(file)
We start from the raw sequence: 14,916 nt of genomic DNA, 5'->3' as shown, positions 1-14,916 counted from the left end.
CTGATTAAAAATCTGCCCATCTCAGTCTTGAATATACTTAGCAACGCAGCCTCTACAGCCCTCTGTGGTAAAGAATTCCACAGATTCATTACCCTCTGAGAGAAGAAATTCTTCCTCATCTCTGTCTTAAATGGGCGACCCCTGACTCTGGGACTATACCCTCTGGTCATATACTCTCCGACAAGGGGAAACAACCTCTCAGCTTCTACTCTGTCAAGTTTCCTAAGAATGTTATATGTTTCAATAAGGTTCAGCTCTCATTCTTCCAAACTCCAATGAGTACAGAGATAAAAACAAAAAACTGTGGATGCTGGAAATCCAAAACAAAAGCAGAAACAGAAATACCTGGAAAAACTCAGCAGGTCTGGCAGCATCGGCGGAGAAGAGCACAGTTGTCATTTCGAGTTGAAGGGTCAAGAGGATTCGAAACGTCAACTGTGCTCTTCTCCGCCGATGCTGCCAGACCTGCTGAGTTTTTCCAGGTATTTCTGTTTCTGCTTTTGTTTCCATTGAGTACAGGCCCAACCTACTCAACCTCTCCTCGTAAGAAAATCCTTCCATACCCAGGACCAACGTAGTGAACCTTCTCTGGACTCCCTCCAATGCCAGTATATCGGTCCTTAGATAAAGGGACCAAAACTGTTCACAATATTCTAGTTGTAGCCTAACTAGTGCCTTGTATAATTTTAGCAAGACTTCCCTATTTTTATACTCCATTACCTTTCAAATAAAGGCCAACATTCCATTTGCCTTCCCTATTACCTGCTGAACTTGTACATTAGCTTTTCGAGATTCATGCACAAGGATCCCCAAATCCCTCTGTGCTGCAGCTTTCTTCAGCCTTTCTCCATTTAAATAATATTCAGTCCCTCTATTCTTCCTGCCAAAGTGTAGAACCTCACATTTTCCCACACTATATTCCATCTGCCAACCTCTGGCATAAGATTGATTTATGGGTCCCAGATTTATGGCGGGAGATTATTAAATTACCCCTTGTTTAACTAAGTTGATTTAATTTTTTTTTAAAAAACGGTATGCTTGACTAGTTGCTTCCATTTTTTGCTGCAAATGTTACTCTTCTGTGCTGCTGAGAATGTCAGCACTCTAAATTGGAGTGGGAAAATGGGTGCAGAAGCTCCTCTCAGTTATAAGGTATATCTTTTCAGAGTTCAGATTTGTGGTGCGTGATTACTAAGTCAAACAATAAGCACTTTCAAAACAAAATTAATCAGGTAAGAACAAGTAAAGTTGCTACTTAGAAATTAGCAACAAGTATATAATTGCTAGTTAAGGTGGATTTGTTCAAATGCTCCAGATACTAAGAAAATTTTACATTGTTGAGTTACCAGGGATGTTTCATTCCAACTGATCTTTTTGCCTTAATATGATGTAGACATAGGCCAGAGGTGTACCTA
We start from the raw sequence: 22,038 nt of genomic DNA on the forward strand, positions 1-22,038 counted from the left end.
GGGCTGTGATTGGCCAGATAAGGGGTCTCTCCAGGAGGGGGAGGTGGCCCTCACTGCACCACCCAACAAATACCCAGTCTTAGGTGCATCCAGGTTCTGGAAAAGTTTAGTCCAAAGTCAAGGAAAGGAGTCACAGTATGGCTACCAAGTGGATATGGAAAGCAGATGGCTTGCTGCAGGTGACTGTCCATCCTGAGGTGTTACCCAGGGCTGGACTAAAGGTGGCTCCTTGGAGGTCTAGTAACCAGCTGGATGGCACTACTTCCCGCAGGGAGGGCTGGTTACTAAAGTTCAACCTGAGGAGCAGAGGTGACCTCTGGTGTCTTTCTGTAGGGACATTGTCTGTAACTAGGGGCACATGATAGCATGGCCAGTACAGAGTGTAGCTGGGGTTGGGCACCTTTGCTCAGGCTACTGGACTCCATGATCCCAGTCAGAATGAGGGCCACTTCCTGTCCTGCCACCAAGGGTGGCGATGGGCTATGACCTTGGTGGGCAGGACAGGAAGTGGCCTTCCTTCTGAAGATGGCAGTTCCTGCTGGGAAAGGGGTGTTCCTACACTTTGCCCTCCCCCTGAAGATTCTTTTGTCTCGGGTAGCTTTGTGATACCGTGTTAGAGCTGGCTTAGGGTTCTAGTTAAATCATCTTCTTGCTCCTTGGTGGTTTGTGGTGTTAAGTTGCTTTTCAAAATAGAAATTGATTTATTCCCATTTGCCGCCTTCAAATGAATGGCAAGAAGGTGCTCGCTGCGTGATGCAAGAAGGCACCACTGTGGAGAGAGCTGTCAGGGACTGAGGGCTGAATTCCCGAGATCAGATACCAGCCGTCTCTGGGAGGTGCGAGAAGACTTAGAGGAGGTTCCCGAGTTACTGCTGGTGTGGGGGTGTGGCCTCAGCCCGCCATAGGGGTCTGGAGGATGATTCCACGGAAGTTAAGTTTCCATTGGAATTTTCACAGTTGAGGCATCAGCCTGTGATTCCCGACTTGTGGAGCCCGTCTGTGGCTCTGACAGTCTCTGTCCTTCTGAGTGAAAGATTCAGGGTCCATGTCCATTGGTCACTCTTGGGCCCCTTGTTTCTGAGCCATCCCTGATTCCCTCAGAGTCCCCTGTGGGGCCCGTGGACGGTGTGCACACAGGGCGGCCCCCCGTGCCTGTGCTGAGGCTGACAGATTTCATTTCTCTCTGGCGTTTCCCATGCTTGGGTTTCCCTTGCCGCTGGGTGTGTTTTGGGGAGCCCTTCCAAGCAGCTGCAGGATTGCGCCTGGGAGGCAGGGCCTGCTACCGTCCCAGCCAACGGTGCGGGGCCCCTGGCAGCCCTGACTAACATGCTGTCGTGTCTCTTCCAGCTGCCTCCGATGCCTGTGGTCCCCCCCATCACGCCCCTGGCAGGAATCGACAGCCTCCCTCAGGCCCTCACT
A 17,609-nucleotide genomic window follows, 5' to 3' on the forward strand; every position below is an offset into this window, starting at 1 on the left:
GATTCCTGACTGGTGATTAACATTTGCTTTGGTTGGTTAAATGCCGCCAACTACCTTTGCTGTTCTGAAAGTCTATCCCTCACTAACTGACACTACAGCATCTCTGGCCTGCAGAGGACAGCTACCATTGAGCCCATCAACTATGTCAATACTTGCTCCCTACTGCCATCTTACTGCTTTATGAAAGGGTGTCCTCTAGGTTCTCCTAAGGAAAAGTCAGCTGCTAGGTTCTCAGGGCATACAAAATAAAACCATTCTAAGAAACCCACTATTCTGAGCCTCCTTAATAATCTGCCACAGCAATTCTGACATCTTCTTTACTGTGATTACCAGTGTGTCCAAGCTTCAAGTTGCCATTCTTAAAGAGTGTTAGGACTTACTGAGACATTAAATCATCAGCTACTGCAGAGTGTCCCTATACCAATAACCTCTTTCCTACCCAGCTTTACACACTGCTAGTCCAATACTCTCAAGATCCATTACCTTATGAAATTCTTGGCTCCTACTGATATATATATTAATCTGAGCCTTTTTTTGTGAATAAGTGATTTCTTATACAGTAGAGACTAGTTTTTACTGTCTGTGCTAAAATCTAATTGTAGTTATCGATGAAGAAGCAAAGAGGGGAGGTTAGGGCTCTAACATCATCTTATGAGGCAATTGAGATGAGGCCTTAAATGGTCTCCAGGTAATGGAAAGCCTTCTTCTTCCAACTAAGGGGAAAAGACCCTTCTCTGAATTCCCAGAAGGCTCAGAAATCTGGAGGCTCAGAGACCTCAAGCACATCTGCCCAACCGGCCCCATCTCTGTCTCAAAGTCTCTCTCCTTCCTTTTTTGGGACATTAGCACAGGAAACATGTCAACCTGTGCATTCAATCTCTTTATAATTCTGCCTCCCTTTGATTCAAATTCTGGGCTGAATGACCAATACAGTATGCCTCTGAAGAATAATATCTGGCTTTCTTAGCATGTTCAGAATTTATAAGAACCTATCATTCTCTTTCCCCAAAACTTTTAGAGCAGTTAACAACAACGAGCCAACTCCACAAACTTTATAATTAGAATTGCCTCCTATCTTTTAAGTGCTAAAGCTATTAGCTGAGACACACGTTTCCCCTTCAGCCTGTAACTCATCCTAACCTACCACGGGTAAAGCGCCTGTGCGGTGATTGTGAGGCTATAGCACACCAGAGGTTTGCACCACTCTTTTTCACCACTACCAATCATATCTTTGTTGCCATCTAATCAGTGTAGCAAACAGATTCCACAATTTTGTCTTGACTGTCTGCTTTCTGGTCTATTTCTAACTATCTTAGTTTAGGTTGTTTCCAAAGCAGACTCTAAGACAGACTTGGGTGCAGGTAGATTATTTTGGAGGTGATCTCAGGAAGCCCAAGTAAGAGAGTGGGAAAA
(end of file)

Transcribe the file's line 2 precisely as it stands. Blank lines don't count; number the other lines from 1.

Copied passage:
CTGATTAAAAATCTGCCCATCTCAGTCTTGAATATACTTAGCAACGCAGCCTCTACAGCCCTCTGTGGTAAAGAATTCCACAGATTCATTACCCTCTGAGAGAAGAAATTCTTCCTCATCTCTGTCTTAAATGGGCGACCCCTGACTCTGGGACTATACCCTCTGGTCATATACTCTCCGACAAGGGGAAACAACCTCTCAGCTTCTACTCTGTCAAGTTTCCTAAGAATGTTATATGTTTCAATAAGGTTCAGCTCTCATTCTTCCAAACTCCAATGAGTACAGAGATAAAAACAAAAAACTGTGGATGCTGGAAATCCAAAACAAAAGCAGAAACAGAAATACCTGGAAAAACTCAGCAGGTCTGGCAGCATCGGCGGAGAAGAGCACAGTTGTCATTTCGAGTTGAAGGGTCAAGAGGATTCGAAACGTCAACTGTGCTCTTCTCCGCCGATGCTGCCAGACCTGCTGAGTTTTTCCAGGTATTTCTGTTTCTGCTTTTGTTTCCATTGAGTACAGGCCCAACCTACTCAACCTCTCCTCGTAAGAAAATCCTTCCATACCCAGGACCAACGTAGTGAACCTTCTCTGGACTCCCTCCAATGCCAGTATATCGGTCCTTAGATAAAGGGACCAAAACTGTTCACAATATTCTAGTTGTAGCCTAACTAGTGCCTTGTATAATTTTAGCAAGACTTCCCTATTTTTATACTCCATTACCTTTCAAATAAAGGCCAACATTCCATTTGCCTTCCCTATTACCTGCTGAACTTGTACATTAGCTTTTCGAGATTCATGCACAAGGATCCCCAAATCCCTCTGTGCTGCAGCTTTCTTCAGCCTTTCTCCATTTAAATAATATTCAGTCCCTCTATTCTTCCTGCCAAAGTGTAGAACCTCACATTTTCCCACACTATATTCCATCTGCCAACCTCTGGCATAAGATTGATTTATGGGTCCCAGATTTATGGCGGGAGATTATTAAATTACCCCTTGTTTAACTAAGTTGATTTAATTTTTTTTTAAAAAACGGTATGCTTGACTAGTTGCTTCCATTTTTTGCTGCAAATGTTACTCTTCTGTGCTGCTGAGAATGTCAGCACTCTAAATTGGAGTGGGAAAATGGGTGCAGAAGCTCCTCTCAGTTATAAGGTATATCTTTTCAGAGTTCAGATTTGTGGTGCGTGATTACTAAGTCAAACAATAAGCACTTTCAAAACAAAATTAATCAGGTAAGAACAAGTAAAGTTGCTACTTAGAAATTAGCAACAAGTATATAATTGCTAGTTAAGGTGGATTTGTTCAAATGCTCCAGATACTAAGAAAATTTTACATTGTTGAGTTACCAGGGATGTTTCATTCCAACTGATCTTTTTGCCTTAATATGATGTAGACATAGGCCAGAGGTGTACCTA